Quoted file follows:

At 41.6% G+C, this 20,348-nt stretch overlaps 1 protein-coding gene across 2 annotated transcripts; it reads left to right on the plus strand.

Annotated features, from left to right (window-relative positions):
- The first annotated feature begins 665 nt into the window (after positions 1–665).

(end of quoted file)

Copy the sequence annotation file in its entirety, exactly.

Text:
At 41.6% G+C, this 20,348-nt stretch overlaps 1 protein-coding gene across 2 annotated transcripts; it reads left to right on the plus strand.

Annotated features, from left to right (window-relative positions):
- The first annotated feature begins 665 nt into the window (after positions 1–665).